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I have a general question about something I'm seeing in performance tuning in Oracle. I have a query that I'm testing. It's too big and complex for me to provide a simple example, sorry! (I tried lowering it down, but lost the symptom)

The first time I run the query, it's 2 seconds. Subsequent times it's 3, 4, or even 5 seconds. This happens consistently - if I change the spacing, I get 2 seconds again, then it goes back up.

This is the opposite of what I would expect - after the first time, the database doesn't need to parse the query, and blocks should be in read into the buffer cache. The only thing I can think of is that it is writing temp data somewhere, in such a way that it is faster to write and read it than it is to just read it. But that of course makes no sense.

Does anyone know why this is happening? Or any red flags in the execution plan that would cause something like this?

FYI, this is a SELECT, with multiple joins, aggregation, and views. No internal PL/SQL.

Thank you

@Colin It's unlikely another process could be affecting this Dev machine, at least so consistently. Not sure what dynamic sampling is. Same thing as cardinality feedback?

@druzin No bind variables, but no predicate changes either - same hash.

@mustaccio Good idea, although I suspect it's something to do with implicit temp tables or caching. I'll give it a try.

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Are there other processes running on the machine? I wonder if the query takes so many resources that the process of running the query destroys the cache which is built up by other processes' queries. –  Colin 't Hart Sep 26 '13 at 18:33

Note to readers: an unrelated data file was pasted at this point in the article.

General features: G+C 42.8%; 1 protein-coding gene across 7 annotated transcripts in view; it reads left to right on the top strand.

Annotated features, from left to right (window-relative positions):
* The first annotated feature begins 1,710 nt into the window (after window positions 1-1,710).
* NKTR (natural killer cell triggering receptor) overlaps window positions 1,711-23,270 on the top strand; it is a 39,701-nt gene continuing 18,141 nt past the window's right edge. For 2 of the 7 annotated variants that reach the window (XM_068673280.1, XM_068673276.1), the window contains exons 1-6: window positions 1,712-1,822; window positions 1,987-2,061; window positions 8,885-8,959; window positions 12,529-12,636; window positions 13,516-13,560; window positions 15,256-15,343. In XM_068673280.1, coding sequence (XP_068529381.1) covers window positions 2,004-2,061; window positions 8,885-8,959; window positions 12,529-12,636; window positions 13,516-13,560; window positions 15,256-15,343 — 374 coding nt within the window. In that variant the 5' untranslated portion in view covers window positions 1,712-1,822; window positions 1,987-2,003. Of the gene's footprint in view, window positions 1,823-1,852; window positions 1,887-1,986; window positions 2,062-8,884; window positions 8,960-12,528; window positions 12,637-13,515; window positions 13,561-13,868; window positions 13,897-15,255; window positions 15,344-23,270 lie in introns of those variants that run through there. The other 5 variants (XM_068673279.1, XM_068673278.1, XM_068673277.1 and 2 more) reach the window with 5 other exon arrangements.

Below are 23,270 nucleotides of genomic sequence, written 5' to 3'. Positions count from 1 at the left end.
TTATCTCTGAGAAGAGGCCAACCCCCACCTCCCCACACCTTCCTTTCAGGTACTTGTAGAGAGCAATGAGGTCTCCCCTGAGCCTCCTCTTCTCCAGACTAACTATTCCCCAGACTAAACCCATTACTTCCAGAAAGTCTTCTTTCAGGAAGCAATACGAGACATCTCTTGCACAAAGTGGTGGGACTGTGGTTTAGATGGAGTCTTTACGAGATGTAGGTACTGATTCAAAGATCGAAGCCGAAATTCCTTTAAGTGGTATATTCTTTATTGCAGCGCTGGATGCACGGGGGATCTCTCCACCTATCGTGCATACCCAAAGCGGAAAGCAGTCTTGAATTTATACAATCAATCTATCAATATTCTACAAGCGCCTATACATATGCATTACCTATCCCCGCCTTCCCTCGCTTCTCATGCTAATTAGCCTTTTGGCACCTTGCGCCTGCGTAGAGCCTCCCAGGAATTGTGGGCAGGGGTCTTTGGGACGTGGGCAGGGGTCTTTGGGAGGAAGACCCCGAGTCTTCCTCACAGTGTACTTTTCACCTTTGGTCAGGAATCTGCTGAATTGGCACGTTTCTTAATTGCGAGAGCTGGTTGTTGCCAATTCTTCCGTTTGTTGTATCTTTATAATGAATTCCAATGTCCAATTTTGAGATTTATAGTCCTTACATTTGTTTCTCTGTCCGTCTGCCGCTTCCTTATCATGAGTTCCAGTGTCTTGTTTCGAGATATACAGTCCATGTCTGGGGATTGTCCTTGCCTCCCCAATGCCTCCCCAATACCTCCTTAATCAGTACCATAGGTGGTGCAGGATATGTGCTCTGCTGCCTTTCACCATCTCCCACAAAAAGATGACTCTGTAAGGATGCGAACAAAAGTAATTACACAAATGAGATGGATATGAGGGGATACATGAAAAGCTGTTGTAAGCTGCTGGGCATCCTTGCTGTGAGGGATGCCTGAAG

Is the query using dynamic sampling and other means to arrive at execution plans other than just the tables' statistics? –  Colin 't Hart Sep 26 '13 at 18:34
Are you using bind variables in your query ? –  druzin Sep 26 '13 at 19:39
I guess the first thing to try would be turn autotrace on in SQL*Plus and compare its output for different executions of the query. –  mustaccio Sep 26 '13 at 20:20
Does "same hash" mean the same plan_hash_value? How are you generating the plan? Are you absolutely certain that you are comparing the plans that are actually used rather than the plans that Oracle expects before executing the query? –  Justin Cave Oct 28 '13 at 20:16

2 Answers 2

Some things I would look at:

  • Is there any performance difference between CURSOR_SHARING=EXACT and CURSOR_SHARING=FORCE.
  • Look at the wait events for this SQL_ID.

        time_waited "time_waited(s)",
        case when time_waited = 0 then 
            round(time_waited*100 / sum(time_waited) Over(), 2)
        end "percentage"
            select event, sum(time_waited) time_waited
            from v$active_session_history
            where sql_id = 'SQL_ID'
            group by event
    order by
        time_waited desc;
share|improve this answer

Are the two executions using the same plan? Are you sure? autotrace does not always show the actual plan!

Did you try this?

SELECT ... your query...;

(twice one after another)

I am guessing that the DB chose one plan for the first execution, then based on the run decided to use another one. What happens if you wait some time and then execute the same query again? Does it run fast or slow again?

share|improve this answer
This is not an answer. –  Max Vernon Nov 12 '13 at 23:14
It is an answer as much as the others. –  David Balažic Nov 13 '13 at 10:38
sorry - I'm not trying to pick on you. I only saw your answer when looking at the review stream - since it poses several questions, it looks to me like it should be a comment on the original post instead of an answer. You are correct the other answers are just as bad. –  Max Vernon Nov 13 '13 at 14:25

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